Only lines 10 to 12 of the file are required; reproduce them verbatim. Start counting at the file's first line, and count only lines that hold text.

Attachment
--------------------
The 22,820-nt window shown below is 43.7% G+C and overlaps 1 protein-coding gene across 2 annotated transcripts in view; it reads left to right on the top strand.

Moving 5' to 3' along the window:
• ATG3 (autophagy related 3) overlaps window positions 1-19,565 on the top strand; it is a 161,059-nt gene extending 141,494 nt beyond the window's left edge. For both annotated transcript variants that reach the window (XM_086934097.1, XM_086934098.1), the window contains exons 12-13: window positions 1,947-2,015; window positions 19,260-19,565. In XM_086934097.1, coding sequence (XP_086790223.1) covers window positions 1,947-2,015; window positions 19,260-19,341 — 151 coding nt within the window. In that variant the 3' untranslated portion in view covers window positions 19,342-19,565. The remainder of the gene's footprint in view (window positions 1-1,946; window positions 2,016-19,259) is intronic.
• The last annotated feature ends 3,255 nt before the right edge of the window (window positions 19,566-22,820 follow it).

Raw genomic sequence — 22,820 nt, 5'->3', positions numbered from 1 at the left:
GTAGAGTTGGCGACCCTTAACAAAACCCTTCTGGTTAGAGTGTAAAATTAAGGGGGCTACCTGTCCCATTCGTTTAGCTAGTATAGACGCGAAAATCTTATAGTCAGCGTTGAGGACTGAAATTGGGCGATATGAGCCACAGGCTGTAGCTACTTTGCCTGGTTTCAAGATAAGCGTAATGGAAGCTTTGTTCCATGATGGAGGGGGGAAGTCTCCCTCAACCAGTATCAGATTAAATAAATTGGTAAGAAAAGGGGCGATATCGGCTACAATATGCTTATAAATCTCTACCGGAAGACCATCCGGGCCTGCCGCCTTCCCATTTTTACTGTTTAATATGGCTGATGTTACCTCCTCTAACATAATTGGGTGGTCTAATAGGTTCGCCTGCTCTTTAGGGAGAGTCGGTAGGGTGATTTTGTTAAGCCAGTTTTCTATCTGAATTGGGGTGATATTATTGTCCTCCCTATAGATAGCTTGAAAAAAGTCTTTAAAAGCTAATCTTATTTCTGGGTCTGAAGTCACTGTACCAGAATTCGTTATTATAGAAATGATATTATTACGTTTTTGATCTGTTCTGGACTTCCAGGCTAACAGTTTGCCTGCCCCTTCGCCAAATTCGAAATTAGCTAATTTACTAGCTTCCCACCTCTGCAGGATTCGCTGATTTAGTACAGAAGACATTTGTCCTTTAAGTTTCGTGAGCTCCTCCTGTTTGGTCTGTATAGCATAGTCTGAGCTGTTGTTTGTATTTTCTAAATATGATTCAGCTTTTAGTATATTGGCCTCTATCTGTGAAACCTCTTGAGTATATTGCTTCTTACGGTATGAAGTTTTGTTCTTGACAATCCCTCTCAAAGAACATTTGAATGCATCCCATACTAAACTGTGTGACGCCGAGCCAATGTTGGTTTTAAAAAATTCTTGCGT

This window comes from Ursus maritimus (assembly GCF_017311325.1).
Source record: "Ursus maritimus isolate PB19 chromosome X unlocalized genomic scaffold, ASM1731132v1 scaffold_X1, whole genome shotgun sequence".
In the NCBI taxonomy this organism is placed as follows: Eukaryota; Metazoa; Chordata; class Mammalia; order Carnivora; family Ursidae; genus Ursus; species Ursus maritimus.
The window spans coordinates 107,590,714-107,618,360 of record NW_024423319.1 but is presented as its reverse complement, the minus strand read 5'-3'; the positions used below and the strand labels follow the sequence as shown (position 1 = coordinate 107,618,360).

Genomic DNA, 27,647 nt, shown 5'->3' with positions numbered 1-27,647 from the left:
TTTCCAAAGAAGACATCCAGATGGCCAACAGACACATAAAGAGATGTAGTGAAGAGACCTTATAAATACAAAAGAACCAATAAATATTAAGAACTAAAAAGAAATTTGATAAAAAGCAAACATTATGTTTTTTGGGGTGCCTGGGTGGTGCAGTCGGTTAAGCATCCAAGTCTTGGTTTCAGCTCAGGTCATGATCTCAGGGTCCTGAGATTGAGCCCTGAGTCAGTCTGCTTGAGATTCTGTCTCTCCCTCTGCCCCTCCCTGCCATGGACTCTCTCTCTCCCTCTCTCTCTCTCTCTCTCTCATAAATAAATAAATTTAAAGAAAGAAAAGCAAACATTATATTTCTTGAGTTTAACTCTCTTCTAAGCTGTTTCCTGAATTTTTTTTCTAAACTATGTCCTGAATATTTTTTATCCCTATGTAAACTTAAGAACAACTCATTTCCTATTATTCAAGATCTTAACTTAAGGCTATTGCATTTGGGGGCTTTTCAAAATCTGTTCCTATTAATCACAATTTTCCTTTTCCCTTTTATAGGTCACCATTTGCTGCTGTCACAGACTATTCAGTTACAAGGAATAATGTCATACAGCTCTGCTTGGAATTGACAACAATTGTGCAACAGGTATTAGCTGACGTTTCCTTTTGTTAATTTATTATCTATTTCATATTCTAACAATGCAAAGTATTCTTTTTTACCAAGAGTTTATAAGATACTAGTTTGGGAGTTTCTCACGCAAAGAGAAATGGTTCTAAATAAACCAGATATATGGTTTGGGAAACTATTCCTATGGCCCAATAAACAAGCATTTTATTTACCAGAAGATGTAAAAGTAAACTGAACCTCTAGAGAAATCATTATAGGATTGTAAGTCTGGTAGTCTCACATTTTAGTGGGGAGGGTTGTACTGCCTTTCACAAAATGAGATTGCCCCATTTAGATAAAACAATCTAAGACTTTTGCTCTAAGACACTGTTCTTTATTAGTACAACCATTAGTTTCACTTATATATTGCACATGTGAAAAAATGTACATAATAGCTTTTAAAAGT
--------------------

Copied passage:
The window spans coordinates 107,590,714-107,618,360 of record NW_024423319.1 but is presented as its reverse complement, the minus strand read 5'-3'; the positions used below and the strand labels follow the sequence as shown (position 1 = coordinate 107,618,360).

Genomic DNA, 27,647 nt, shown 5'->3' with positions numbered 1-27,647 from the left:
TTTCCAAAGAAGACATCCAGATGGCCAACAGACACATAAAGAGATGTAGTGAAGAGACCTTATAAATACAAAAGAACCAATAAATATTAAGAACTAAAAAGAAATTTGATAAAAAGCAAACATTATGTTTTTTGGGGTGCCTGGGTGGTGCAGTCGGTTAAGCATCCAAGTCTTGGTTTCAGCTCAGGTCATGATCTCAGGGTCCTGAGATTGAGCCCTGAGTCAGTCTGCTTGAGATTCTGTCTCTCCCTCTGCCCCTCCCTGCCATGGACTCTCTCTCTCCCTCTCTCTCTCTCTCTCTCTCATAAATAAATAAATTTAAAGAAAGAAAAGCAAACATTATATTTCTTGAGTTTAACTCTCTTCTAAGCTGTTTCCTGAATTTTTTTTCTAAACTATGTCCTGAATATTTTTTATCCCTATGTAAACTTAAGAACAACTCATTTCCTATTATTCAAGATCTTAACTTAAGGCTATTGCATTTGGGGGCTTTTCAAAATCTGTTCCTATTAATCACAATTTTCCTTTTCCCTTTTATAGGTCACCATTTGCTGCTGTCACAGACTATTCAGTTACAAGGAATAATGTCATACAGCTCTGCTTGGAATTGACAACAATTGTGCAACAGGTATTAGCTGACGTTTCCTTTTGTTAATTTATTATCTATTTCATATTCTAACAATGCAAAGTATTCTTTTTTACCAAGAGTTTATAAGATACTAGTTTGGGAGTTTCTCACGCAAAGAGAAATGGTTCTAAATAAACCAGATATATGGTTTGGGAAACTATTCCTATGGCCCAATAAACAAGCATTTTATTTACCAGAAGATGTAAAAGTAAACTGAACCTCTAGAGAAATCATTATAGGATTGTAAGTCTGGTAGTCTCACATTTTAGTGGGGAGGGTTGTACTGCCTTTCACAAAATGAGATTGCCCCATTTAGATAAAACAATCTAAGACTTTTGCTCTAAGACACTGTTCTTTATTAGTACAACCATTAGTTTCACTTATATATTGCACATGTGAAAAAATGTACATAATAGCTTTTAAAAGT